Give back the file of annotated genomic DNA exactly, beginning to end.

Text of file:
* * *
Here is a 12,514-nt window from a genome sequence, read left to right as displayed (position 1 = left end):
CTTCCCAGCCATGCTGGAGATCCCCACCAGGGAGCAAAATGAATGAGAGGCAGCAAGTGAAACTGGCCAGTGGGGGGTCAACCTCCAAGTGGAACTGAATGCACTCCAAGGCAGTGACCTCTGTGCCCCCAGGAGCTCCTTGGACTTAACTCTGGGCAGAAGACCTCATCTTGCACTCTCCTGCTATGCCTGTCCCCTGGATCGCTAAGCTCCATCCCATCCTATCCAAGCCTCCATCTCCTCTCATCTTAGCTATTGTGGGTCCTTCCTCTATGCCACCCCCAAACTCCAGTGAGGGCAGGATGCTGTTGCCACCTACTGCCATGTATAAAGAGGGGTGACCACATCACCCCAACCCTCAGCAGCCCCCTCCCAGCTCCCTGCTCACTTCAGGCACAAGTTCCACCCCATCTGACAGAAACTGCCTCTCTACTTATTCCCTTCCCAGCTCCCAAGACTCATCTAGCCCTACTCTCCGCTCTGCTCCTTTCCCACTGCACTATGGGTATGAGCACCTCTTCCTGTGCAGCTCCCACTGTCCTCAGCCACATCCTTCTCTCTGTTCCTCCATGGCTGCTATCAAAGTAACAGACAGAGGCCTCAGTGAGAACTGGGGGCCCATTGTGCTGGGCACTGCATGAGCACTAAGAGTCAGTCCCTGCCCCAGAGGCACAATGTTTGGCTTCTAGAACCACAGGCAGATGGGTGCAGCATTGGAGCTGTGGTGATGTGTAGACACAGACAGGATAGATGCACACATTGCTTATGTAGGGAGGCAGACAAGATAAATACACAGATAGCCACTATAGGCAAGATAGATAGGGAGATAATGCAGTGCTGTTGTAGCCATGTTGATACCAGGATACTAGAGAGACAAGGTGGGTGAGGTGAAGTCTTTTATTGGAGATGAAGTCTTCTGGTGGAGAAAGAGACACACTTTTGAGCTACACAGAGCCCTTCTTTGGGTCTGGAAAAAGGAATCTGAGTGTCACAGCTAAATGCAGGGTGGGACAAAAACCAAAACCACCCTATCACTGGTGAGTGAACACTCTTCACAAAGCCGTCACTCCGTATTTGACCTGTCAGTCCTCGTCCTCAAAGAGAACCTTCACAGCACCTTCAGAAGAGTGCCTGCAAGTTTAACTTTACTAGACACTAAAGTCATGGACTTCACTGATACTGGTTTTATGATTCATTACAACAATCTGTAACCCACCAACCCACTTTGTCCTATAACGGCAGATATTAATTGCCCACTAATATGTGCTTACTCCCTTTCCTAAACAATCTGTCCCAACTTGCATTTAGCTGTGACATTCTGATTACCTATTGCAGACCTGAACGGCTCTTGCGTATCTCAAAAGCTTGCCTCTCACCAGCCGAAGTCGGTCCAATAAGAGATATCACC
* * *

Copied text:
Here is a 12,514-nt window from a genome sequence, read left to right as displayed (position 1 = left end):
CTTCCCAGCCATGCTGGAGATCCCCACCAGGGAGCAAAATGAATGAGAGGCAGCAAGTGAAACTGGCCAGTGGGGGGTCAACCTCCAAGTGGAACTGAATGCACTCCAAGGCAGTGACCTCTGTGCCCCCAGGAGCTCCTTGGACTTAACTCTGGGCAGAAGACCTCATCTTGCACTCTCCTGCTATGCCTGTCCCCTGGATCGCTAAGCTCCATCCCATCCTATCCAAGCCTCCATCTCCTCTCATCTTAGCTATTGTGGGTCCTTCCTCTATGCCACCCCCAAACTCCAGTGAGGGCAGGATGCTGTTGCCACCTACTGCCATGTATAAAGAGGGGTGACCACATCACCCCAACCCTCAGCAGCCCCCTCCCAGCTCCCTGCTCACTTCAGGCACAAGTTCCACCCCATCTGACAGAAACTGCCTCTCTACTTATTCCCTTCCCAGCTCCCAAGACTCATCTAGCCCTACTCTCCGCTCTGCTCCTTTCCCACTGCACTATGGGTATGAGCACCTCTTCCTGTGCAGCTCCCACTGTCCTCAGCCACATCCTTCTCTCTGTTCCTCCATGGCTGCTATCAAAGTAACAGACAGAGGCCTCAGTGAGAACTGGGGGCCCATTGTGCTGGGCACTGCATGAGCACTAAGAGTCAGTCCCTGCCCCAGAGGCACAATGTTTGGCTTCTAGAACCACAGGCAGATGGGTGCAGCATTGGAGCTGTGGTGATGTGTAGACACAGACAGGATAGATGCACACATTGCTTATGTAGGGAGGCAGACAAGATAAATACACAGATAGCCACTATAGGCAAGATAGATAGGGAGATAATGCAGTGCTGTTGTAGCCATGTTGATACCAGGATACTAGAGAGACAAGGTGGGTGAGGTGAAGTCTTTTATTGGAGATGAAGTCTTCTGGTGGAGAAAGAGACACACTTTTGAGCTACACAGAGCCCTTCTTTGGGTCTGGAAAAAGGAATCTGAGTGTCACAGCTAAATGCAGGGTGGGACAAAAACCAAAACCACCCTATCACTGGTGAGTGAACACTCTTCACAAAGCCGTCACTCCGTATTTGACCTGTCAGTCCTCGTCCTCAAAGAGAACCTTCACAGCACCTTCAGAAGAGTGCCTGCAAGTTTAACTTTACTAGACACTAAAGTCATGGACTTCACTGATACTGGTTTTATGATTCATTACAACAATCTGTAACCCACCAACCCACTTTGTCCTATAACGGCAGATATTAATTGCCCACTAATATGTGCTTACTCCCTTTCCTAAACAATCTGTCCCAACTTGCATTTAGCTGTGACATTCTGATTACCTATTGCAGACCTGAACGGCTCTTGCGTATCTCAAAAGCTTGCCTCTCACCAGCCGAAGTCGGTCCAATAAGAGATATCACC